"Journal of an Exploring Tour Beyond the Rocky Mountains … [with] Map of Oregon Territory", Parker, Samuel (Rev.)
Subject: Western United States & Canada
Period: 1842 (published)
Color: Black & White
5 x 7.8 inches
12.7 x 19.8 cm
The United States and Great Britain established in 1818 joint claim over the Oregon Territory - the region north of Spanish controlled Upper California up to the southern boundary of Russia's Alaska Territory at North latitude 54°40'. By the late 1830's this arrangement was beginning to fall apart.
In the 1840's the expansionist Democrats, including their 1844 presidential candidate, James Polk, claimed the entire region for the United States. Their expansionist desires were expressed by Polk's famous campaign slogan, "Fifty-four Forty or Fight!" The slogan also became a rally cry for Americans desiring to settle the territory. Following Polk's election, the dispute was resolved by the 1846 Treaty of Oregon, which struck a compromise that fixed the U.S./Canadian boundary at 49º North.
Samuel Parker was a missionary who accompanied a fur-trading party on an expedition from Council Bluffs, Iowa to the Oregon Territory. At the time, the region was claimed by both the British and the United States and was little known except to fur-traders. The folding map Map of Oregon Territory…, 1838 (22.4 x 14"), and the wood engraving of the Basaltic Formations on the Columbia River are both present in this complete volume. Parker's map, based on both personal observation and reports of the fur-traders of the Hudson Bay Company, is considered a landmark in the mapping of the region. The map provides an excellent view of the river systems and tribal territory. It shows several forts, including an early depiction of Fort Hall. The map extends to include much of present-day Canada. The map is still bound in the original book in which Parker tells of his incredible experiences on the expedition. The books preface refers to the map as being "far more accurate than any which has before been published."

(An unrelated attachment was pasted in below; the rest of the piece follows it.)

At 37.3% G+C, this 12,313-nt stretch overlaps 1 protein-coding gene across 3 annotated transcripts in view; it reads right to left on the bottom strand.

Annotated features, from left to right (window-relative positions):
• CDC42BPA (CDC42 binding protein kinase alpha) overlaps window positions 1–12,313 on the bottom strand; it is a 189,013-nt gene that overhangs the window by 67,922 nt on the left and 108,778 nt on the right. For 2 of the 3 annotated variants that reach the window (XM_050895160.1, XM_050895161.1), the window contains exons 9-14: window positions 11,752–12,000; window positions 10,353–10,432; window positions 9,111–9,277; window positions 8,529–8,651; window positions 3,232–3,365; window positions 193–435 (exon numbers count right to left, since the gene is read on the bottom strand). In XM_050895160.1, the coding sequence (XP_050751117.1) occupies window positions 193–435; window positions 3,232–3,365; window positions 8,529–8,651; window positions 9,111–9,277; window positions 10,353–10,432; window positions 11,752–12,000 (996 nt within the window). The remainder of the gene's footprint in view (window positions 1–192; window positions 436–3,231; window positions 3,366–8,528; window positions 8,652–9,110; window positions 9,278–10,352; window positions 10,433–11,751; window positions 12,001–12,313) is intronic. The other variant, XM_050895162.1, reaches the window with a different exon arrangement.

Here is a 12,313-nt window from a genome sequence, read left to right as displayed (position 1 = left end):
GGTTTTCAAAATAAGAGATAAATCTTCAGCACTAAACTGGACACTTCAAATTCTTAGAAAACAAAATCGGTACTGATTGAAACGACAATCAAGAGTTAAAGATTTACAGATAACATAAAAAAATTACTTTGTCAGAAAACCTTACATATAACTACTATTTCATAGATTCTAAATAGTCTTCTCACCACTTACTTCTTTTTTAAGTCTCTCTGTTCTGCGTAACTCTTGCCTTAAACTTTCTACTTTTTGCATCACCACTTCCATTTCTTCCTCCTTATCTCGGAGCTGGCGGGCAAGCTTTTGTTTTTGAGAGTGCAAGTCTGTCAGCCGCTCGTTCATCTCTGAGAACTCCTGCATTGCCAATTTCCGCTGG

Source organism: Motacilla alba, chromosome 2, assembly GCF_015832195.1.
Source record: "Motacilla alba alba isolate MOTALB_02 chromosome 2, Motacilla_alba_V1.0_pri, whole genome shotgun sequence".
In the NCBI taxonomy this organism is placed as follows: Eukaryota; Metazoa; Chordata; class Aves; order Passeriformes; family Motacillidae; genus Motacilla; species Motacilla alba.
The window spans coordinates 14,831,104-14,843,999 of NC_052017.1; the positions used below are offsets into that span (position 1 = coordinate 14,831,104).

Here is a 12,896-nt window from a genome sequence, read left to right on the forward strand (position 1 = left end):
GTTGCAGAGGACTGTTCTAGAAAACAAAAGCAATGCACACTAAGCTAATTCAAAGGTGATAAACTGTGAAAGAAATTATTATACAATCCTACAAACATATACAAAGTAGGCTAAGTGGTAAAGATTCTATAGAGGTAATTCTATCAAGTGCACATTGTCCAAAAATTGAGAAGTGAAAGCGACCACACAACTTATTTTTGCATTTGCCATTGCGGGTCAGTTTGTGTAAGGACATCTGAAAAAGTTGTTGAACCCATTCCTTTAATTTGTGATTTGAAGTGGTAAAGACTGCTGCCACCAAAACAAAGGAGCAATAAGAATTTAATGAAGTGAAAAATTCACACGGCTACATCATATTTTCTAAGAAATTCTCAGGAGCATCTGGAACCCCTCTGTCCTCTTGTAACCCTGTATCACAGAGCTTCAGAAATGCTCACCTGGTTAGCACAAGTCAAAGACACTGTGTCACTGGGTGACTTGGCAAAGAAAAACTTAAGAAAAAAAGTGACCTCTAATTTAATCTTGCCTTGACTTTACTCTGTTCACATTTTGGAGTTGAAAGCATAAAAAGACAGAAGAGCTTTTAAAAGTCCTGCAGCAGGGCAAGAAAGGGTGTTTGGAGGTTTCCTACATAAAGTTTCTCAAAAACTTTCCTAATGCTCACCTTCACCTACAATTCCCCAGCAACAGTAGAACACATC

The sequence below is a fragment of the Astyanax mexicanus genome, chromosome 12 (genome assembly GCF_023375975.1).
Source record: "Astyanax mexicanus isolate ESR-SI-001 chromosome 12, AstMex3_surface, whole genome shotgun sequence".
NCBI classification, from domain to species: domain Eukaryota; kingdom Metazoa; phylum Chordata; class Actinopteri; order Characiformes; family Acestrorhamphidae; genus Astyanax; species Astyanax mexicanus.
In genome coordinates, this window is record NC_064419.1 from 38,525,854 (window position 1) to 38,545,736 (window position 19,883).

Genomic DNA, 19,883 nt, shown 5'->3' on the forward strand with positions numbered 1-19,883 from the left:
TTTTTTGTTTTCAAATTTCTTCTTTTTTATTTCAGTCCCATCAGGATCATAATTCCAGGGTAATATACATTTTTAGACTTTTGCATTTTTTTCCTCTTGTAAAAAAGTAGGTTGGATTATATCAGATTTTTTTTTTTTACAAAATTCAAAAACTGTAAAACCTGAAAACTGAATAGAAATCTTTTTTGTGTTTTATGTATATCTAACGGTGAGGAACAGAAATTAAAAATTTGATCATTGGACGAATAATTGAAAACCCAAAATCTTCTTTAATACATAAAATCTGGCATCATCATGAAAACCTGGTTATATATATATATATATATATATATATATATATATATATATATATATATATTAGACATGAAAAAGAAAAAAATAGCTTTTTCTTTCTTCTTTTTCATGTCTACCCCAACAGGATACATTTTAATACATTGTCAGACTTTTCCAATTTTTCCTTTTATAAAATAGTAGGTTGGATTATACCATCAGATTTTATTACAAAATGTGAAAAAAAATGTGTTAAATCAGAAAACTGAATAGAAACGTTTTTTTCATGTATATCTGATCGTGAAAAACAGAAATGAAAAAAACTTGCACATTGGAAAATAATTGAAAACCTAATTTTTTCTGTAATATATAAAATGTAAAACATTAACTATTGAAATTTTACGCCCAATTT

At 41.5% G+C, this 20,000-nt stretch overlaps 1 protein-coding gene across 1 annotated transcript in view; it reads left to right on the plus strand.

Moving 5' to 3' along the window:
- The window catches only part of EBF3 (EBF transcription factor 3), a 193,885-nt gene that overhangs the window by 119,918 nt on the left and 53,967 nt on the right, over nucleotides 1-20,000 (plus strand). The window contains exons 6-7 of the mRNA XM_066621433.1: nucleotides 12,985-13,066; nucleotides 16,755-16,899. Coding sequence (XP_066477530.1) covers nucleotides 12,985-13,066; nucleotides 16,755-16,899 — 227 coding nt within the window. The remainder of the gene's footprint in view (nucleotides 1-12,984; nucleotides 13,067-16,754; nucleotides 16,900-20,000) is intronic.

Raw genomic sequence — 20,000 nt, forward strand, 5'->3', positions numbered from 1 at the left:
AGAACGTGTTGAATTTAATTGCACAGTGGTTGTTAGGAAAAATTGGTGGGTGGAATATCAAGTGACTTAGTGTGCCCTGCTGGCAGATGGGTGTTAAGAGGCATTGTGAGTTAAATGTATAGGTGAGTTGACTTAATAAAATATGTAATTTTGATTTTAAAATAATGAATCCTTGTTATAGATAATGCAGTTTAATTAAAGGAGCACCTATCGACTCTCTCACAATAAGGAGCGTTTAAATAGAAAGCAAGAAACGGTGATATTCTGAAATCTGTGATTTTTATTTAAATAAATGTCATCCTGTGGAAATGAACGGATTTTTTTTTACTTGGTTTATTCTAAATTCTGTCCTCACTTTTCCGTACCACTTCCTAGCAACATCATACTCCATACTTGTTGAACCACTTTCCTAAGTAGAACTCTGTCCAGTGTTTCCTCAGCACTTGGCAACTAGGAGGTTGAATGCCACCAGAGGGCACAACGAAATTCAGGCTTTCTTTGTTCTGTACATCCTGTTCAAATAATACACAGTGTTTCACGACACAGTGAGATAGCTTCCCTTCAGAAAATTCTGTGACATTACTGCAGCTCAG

References: Howes #P89; Sabin #58729; Wagner-Camp 70:5; Wheat (TMW) #438.
The map is clean and bright with a small hole that appears to be a paper flaw in an unengraved part of the map at bottom left. The plate is toned and the text has light, scattered foxing. One of the signatures is loose at the back, but the binding is otherwise sound. The covers and spine are lightly worn and sunned.